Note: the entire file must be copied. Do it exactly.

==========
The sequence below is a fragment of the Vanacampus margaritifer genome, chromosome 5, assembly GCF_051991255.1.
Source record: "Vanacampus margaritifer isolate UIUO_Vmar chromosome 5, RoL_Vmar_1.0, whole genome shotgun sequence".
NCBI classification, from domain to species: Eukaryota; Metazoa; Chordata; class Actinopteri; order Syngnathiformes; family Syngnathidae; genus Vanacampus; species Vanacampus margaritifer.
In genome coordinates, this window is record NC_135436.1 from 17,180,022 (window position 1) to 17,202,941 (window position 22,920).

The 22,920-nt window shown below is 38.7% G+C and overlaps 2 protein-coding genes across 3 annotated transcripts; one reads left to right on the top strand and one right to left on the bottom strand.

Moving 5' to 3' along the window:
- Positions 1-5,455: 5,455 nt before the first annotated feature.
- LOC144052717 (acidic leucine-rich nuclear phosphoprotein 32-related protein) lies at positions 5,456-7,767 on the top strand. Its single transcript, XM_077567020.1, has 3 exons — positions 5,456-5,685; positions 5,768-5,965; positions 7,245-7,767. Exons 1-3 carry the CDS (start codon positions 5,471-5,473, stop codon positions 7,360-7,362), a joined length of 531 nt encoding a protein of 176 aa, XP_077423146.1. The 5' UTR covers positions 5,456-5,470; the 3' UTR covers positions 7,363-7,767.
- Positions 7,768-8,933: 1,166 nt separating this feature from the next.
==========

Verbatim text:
The sequence below is a fragment of the Vanacampus margaritifer genome, chromosome 5, assembly GCF_051991255.1.
Source record: "Vanacampus margaritifer isolate UIUO_Vmar chromosome 5, RoL_Vmar_1.0, whole genome shotgun sequence".
NCBI classification, from domain to species: Eukaryota; Metazoa; Chordata; class Actinopteri; order Syngnathiformes; family Syngnathidae; genus Vanacampus; species Vanacampus margaritifer.
In genome coordinates, this window is record NC_135436.1 from 17,180,022 (window position 1) to 17,202,941 (window position 22,920).

The 22,920-nt window shown below is 38.7% G+C and overlaps 2 protein-coding genes across 3 annotated transcripts; one reads left to right on the top strand and one right to left on the bottom strand.

Moving 5' to 3' along the window:
- Positions 1-5,455: 5,455 nt before the first annotated feature.
- LOC144052717 (acidic leucine-rich nuclear phosphoprotein 32-related protein) lies at positions 5,456-7,767 on the top strand. Its single transcript, XM_077567020.1, has 3 exons — positions 5,456-5,685; positions 5,768-5,965; positions 7,245-7,767. Exons 1-3 carry the CDS (start codon positions 5,471-5,473, stop codon positions 7,360-7,362), a joined length of 531 nt encoding a protein of 176 aa, XP_077423146.1. The 5' UTR covers positions 5,456-5,470; the 3' UTR covers positions 7,363-7,767.
- Positions 7,768-8,933: 1,166 nt separating this feature from the next.